Prediction of Crohn's disease aggression through NOD2 /CARD15 gene sequencing in an Australian cohort

Maneesha Bhullar, Finlay Macrae, Gregor Brown, Margie Smith, Ken Sharpe

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11 Citations (Scopus)

Abstract

Aim: To investigate the association between mutations in oligomerisation domain 2/caspase recruitment domains 15 (NOD2 /CARD15) and the natural history of Crohn's disease (CD) to identify patients who would benefit from early aggressive medical intervention. Methods: We recruited thirty consecutive unrelated CD patients with a history of ileo-caecal or small bowel resection during the period 1980-2000; Fifteen patients of these had post-operative relapse that required further surgery and fifteen did not. Full sequencing of the NOD2 /CARD15 gene using dHPLC for exons 3, 5, 7, 10 and 12 and direct sequencing for exons 2, 4, 6, 8, 9 and 11 was conducted. CD patients categorized as carrying variants were anyone with at least 1 variant of the NOD2 /CARD15 gene. Results: About 13.3% of the cohort (four patients) carried at least one mutant allele of 3020ins C of the NOD2 /CARD15 gene. There were 20 males and 10 females with a mean age of 43.3 years (range 25-69 years). The mean follow up was 199.6 mo and a median of 189.5 mo. Sixteen sequence variations within the NOD2 /CARD15 gene were identified, with 9 of them occurring with an allele frequency of greater than 10 %. In this study, there was a trend to suggest that patients with the 3020ins C mutation have a higher frequency of operations compared to those without the mutation. Patients with the 3020ins C mutation had a significantly shorter time between the diagnosis of CD and initial surgery. This study included Australian patients of ethnically heterogenous background unlike previous studies conducted in different countries. Conclusion: These findings suggest that patients carrying NOD2 /CARD15 mutations follow a rapid and more aggressive form of Crohn's disease showing a trend for multiple surgical interventions and significantly shorter time to early surgery.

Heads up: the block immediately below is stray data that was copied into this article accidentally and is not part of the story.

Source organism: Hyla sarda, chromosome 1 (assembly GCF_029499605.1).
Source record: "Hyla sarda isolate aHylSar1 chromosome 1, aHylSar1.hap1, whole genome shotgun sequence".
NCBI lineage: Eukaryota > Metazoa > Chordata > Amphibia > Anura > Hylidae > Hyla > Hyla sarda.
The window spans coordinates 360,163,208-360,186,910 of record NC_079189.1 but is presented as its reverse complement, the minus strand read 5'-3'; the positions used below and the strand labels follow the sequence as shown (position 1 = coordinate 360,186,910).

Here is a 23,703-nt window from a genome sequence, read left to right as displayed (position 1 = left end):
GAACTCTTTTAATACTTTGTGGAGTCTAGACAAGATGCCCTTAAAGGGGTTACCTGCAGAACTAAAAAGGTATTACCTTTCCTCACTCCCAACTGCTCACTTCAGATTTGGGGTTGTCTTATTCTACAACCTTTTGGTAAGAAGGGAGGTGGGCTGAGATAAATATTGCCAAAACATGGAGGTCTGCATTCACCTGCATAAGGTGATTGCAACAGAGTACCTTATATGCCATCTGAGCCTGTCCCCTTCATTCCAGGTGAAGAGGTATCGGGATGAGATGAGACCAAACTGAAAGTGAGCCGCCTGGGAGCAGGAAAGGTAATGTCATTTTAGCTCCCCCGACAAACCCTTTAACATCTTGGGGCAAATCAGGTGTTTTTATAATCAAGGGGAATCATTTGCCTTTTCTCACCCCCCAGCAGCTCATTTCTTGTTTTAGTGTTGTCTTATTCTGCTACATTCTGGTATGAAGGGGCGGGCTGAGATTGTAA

Original languageEnglish
Pages (from-to)5008-5016
Number of pages9
JournalWorld Journal of Gastroenterology
Volume20
Issue number17
DOIs
Publication statusPublished - 7 May 2014
Externally publishedYes

Keywords

  • Crohn's disease
  • Genotyping
  • Inflammatory bowel disease
  • Natural history
  • Oligomerisation domain 2/caspase recruitment domains 15

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